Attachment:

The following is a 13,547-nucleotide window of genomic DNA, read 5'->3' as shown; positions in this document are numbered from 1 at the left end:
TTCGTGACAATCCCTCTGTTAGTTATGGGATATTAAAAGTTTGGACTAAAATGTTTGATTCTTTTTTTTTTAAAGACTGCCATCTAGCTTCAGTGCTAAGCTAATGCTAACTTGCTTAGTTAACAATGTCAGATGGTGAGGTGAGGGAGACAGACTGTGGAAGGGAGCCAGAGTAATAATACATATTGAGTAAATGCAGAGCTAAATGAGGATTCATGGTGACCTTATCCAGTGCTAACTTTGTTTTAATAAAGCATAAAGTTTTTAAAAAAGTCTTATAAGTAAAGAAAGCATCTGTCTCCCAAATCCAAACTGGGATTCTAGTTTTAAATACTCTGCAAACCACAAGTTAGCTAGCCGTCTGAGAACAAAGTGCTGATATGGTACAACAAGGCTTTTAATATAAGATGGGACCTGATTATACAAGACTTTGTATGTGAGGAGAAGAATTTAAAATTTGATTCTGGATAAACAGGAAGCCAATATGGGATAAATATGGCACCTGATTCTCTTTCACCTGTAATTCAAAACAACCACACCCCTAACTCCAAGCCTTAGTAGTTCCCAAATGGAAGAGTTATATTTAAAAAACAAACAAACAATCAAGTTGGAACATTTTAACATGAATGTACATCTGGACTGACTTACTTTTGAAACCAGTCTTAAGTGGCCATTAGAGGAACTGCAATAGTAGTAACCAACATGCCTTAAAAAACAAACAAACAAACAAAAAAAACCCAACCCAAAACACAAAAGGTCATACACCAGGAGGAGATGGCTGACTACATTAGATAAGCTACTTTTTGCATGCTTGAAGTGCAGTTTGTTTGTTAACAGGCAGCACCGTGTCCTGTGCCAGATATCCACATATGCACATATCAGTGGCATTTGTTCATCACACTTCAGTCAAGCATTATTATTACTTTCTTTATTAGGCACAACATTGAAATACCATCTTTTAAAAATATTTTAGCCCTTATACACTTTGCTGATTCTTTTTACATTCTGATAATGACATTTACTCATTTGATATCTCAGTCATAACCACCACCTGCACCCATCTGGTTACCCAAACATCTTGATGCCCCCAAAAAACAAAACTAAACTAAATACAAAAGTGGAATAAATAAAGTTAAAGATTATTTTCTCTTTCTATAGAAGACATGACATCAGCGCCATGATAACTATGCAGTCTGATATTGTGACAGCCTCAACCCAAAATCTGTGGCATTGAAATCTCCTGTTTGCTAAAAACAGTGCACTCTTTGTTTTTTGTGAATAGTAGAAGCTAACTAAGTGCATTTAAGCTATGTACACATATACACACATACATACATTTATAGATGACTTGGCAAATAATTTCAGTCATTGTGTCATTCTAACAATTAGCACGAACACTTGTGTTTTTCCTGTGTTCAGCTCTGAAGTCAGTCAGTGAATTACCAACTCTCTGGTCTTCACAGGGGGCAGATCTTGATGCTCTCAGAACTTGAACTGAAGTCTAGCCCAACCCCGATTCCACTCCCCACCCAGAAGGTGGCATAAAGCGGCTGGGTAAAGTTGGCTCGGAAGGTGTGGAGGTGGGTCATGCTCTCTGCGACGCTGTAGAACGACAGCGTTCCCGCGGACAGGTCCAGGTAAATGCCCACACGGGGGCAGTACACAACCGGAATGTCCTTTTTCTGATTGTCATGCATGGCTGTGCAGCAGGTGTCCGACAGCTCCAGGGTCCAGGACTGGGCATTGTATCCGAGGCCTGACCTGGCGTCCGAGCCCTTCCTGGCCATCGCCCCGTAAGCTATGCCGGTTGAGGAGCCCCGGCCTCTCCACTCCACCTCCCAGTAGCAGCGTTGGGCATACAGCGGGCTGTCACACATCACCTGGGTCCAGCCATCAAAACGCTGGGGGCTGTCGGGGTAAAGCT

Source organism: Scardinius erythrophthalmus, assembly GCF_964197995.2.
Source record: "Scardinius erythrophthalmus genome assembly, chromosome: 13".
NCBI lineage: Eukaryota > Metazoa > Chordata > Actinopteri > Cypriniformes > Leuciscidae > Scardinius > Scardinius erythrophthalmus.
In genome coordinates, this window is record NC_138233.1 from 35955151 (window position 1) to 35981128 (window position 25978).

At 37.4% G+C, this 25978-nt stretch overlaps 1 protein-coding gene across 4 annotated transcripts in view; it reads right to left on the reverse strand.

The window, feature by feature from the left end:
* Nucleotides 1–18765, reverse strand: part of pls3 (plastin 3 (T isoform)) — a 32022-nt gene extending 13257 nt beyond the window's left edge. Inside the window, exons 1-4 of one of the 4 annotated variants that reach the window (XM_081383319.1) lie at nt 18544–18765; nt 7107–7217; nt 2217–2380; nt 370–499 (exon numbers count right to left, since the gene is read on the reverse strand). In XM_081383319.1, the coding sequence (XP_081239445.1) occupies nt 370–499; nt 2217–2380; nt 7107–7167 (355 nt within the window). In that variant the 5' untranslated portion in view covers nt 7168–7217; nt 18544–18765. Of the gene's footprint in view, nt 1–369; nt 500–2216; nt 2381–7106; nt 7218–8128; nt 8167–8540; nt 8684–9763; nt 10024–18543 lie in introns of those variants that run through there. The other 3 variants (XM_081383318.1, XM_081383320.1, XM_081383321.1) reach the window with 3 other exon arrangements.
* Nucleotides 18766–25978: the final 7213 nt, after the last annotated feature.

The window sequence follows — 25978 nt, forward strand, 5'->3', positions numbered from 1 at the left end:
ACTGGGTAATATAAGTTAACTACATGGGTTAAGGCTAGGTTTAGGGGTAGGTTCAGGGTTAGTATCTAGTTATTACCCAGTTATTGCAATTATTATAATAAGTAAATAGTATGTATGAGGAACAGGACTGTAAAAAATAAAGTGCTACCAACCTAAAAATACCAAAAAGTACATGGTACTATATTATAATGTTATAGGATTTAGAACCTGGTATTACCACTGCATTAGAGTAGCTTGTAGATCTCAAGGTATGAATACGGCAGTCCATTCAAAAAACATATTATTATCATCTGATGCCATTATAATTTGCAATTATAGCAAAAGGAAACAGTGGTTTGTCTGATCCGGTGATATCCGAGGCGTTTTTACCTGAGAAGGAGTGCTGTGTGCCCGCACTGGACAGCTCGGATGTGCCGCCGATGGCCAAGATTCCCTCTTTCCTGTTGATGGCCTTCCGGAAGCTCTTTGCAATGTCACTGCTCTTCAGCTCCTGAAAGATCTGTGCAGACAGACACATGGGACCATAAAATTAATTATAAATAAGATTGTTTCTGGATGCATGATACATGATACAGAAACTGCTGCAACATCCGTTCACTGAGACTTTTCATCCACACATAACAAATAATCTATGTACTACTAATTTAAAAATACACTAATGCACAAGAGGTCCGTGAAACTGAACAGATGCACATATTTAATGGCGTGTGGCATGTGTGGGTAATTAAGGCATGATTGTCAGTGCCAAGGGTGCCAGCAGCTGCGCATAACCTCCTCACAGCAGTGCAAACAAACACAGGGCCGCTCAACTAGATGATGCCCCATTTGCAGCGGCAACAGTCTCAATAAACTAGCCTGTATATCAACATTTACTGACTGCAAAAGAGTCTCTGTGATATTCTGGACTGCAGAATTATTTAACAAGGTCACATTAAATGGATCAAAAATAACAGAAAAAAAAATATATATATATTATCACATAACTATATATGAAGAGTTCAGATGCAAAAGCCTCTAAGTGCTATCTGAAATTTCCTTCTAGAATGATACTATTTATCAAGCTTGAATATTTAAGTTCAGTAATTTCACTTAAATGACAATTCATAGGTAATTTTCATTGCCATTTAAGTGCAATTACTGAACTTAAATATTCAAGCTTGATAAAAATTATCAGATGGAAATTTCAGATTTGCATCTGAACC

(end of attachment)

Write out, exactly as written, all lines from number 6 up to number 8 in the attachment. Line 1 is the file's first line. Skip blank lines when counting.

In genome coordinates, this window is record NC_138233.1 from 35955151 (window position 1) to 35981128 (window position 25978).

At 37.4% G+C, this 25978-nt stretch overlaps 1 protein-coding gene across 4 annotated transcripts in view; it reads right to left on the reverse strand.

The window, feature by feature from the left end: